Episcopal Priest Is Both Muslim and Christian
Ann Holmes Redding, an Episcopal priest for 20 years, has now also embraced Islam:
Shortly after noon on Fridays, the Rev. Ann Holmes Redding ties on a black headscarf, preparing to pray with her Muslim group on First Hill.
On Sunday mornings, Redding puts on the white collar of an Episcopal priest.
She does both, she says, because she's Christian and Muslim.
Redding, who until recently was director of faith formation at St. Mark's Episcopal Cathedral, has been a priest for more than 20 years. Now she's ready to tell people that, for the last 15 months, she's also been a Muslim — drawn to the faith after an introduction to Islamic prayers left her profoundly moved.
Well, it's a bit hard to know where to start in unraveling such a mess, but to stay on point we have this observation:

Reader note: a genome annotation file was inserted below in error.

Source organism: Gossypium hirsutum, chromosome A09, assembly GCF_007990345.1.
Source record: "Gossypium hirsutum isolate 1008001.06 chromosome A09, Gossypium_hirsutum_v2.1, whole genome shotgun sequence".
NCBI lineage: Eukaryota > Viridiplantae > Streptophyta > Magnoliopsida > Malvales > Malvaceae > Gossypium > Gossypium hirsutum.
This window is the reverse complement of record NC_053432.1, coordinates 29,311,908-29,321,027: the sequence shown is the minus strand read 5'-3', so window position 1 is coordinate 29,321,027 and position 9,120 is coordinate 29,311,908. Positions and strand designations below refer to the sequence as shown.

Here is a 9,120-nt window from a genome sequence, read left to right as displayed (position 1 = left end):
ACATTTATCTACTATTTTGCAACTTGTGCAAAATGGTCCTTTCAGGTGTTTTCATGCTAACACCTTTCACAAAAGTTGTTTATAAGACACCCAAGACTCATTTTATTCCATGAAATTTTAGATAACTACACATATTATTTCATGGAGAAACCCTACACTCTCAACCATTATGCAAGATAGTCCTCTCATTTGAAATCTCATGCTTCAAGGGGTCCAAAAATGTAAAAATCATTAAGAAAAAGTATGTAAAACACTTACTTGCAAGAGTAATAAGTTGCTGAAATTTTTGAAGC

"There are tenets of the faiths that are very, very different," said Kurt Fredrickson, director of the doctor of ministry program at Fuller Theological Seminary in Pasadena, Calif. "The most basic would be: What do you do with Jesus?"
Christianity has historically regarded Jesus as the son of God and God incarnate, both fully human and fully divine. Muslims, though they regard Jesus as a great prophet, do not see him as divine and do not consider him the son of God.
Indeed. The role of Jesus is impossible to reconcile. What could possess someone to do this? Well, Ms. Redding explained it best:
"It wasn't about intellect," she said.Just so!
[Thanks to Jeff at Truth-In-Love for the link]